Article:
By PAUL DELANEY
Staff Reporter 

Medical Lake sends performers to state in Yakima

Students will be part of various band, choir events President's Day weekend

 

February 8, 2018

Paul Delaney

Some of the members of the 2018 All-State band and choir include: (L-R) Grace Remendowski, Megan Goertz, Riley Olmstead, Chris Keister, Sofia Novochekhova, Luke Evenson, Emilie Browning (saxophone) Keziah Flaherty, Lauren Saue-Fletcher and Justyce Cogswell. Kelton Earl on drum set. Not pictured- Joanna Destout, Amanda Sims and Michael Kaulig.

While Medical Lake sports teams are headed to the postseason this week in hopes of state titles, another group of competitors are also seeking glory on the big stage.

Medical Lake musicians under the tutelage of music teacher Craig Johnson have been working behind the scenes with hours of practice to aspire to become members of All-State Bands and Choir.

That competition takes place Presidents' Day weekend, Feb. 16–18 at Yakima's Eisenhower High School. Students involved include: Sofia Novochekhova, Emilie Browning, Justyce Cogswell, Lauren Saue-Fletcher, Megan Goertz, Kelton Earl, Michael Kaulig, Riley Olmstead and Grace Remendowski from band with Keziah Flaherty, Luke Evenson, Joanna Destout, Chris Keister and Amanda Sims making up the choir.

"It's an intense process to get to state," Johnson said. Each aspiring all-state musician has to learn three to four exercises, but percussionists must do even more.

After much pre-preparation, Johnson said he then records each prospective member. From there, judges listen to every entrant and make the choice.

"It's like an all-star team of musicians, for the weekend they get to hang out, rehearse with a guest conductor and then they put on a culminating performance on Sunday of President's Day weekend," Johnson said.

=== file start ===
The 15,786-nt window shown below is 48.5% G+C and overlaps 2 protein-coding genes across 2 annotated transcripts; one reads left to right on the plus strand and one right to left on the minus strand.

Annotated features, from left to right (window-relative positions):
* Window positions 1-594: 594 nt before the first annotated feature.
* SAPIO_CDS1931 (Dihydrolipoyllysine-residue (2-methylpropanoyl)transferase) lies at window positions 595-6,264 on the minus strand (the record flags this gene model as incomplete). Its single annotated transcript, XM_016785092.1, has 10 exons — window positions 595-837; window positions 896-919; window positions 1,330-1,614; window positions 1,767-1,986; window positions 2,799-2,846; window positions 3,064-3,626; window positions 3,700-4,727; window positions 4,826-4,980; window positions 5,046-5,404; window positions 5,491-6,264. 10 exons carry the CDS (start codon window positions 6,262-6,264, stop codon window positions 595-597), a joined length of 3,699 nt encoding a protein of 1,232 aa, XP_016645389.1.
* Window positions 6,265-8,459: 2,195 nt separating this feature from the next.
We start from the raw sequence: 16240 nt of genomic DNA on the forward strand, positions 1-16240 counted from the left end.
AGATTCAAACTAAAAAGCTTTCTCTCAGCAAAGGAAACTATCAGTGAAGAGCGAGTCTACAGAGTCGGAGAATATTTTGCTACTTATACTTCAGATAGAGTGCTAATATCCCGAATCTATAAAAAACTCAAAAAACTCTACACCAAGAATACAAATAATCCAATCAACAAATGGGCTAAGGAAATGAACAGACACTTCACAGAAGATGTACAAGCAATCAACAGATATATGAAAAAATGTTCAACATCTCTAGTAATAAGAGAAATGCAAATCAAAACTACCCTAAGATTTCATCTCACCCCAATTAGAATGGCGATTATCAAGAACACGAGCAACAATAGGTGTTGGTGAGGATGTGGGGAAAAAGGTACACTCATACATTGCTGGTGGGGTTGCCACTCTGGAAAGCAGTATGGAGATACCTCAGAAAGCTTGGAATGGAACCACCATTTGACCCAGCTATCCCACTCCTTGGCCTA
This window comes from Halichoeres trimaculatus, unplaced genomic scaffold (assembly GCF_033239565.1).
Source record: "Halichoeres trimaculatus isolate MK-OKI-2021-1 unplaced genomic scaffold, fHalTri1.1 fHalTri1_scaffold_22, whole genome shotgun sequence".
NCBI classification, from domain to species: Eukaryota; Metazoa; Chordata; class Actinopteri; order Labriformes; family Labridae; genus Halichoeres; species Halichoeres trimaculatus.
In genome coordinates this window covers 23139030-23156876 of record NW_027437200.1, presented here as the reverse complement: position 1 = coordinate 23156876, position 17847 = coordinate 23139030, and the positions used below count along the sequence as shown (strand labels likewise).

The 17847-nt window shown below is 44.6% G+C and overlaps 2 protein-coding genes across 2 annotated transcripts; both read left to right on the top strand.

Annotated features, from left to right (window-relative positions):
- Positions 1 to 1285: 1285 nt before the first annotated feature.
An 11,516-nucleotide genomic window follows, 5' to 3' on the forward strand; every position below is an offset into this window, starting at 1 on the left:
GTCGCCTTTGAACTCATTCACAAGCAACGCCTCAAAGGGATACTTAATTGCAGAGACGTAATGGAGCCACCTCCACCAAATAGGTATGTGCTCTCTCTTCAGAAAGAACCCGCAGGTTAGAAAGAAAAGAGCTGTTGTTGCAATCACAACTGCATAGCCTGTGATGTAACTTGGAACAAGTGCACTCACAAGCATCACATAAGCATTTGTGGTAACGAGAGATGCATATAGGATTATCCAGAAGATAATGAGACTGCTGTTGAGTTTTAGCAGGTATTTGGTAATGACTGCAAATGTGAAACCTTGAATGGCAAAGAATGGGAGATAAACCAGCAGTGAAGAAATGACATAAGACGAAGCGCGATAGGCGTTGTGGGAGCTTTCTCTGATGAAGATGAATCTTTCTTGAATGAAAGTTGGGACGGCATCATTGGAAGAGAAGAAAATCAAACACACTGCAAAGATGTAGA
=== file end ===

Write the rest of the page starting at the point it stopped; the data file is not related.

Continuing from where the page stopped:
Not only is it the music memories but relationships that emerge from the competition. "These kids come back from it really pumped up, they make new friends, they keep in touch with their all-star musician friends across the state," Johnson said.


That becomes infectious in the high school band room. They come back and share that experience and it makes others aspire to be part of that group.

But Johnson reminds that, like in athletic excellence, it is hardly easy to reach state.

There are the sacrifices, Johnson said. "It takes hours and hours of selfless practicing, isolation," to which Johnson tries to help as much as possible.

Even though there is not a judge in the beginning, having the recorder on exerts a great deal of pressure as they try to get it right, Johnson said.

Every aspiring musician uses the same material so that there is a baseline with the correct notes, rhythms, articulations, dynamics all at the proper tempo. Those are the musts before judges take into consideration the subjective aspects of a performance.

The musicians compete to be part of three specific bands at the Yakima competition including a wind ensemble, concert band and wind symphony. Those numbers of musicians can range from 65–150, depending on the year, Johnson said. "You just don't know until you get there."


The wind ensemble consists of any sized school while the wind symphony is for 2A schools on down. The wind ensemble allows smaller schools a chance to compete on an even footing with those larger.

This year the competition is just within the state of Washington but last year it was All-Northwest where graduate Nick Isherwood was the only bass player in the jazz band that included performers from six states.

Having a solid core of competitors reach the state competition level has a lot to do with a successful day-to-day program that has reached its own level of excellence.

In 2017, the Medical Lake Jazz Band won festivals at Bellevue and Mead. "We're going to go back and defend our titles," Johnson said.

And one does not need to travel 200 miles to hear these musicians. The concert band heads to Eastern Washington University to perform Saturday, Feb. 10 along with Wenatchee and Mt. Spokane. They perform at 7:30 p.m. in Showalter Hall Auditorium.

Paul Delaney can be reached at pdelaney@cheneyfreepress.com.

 

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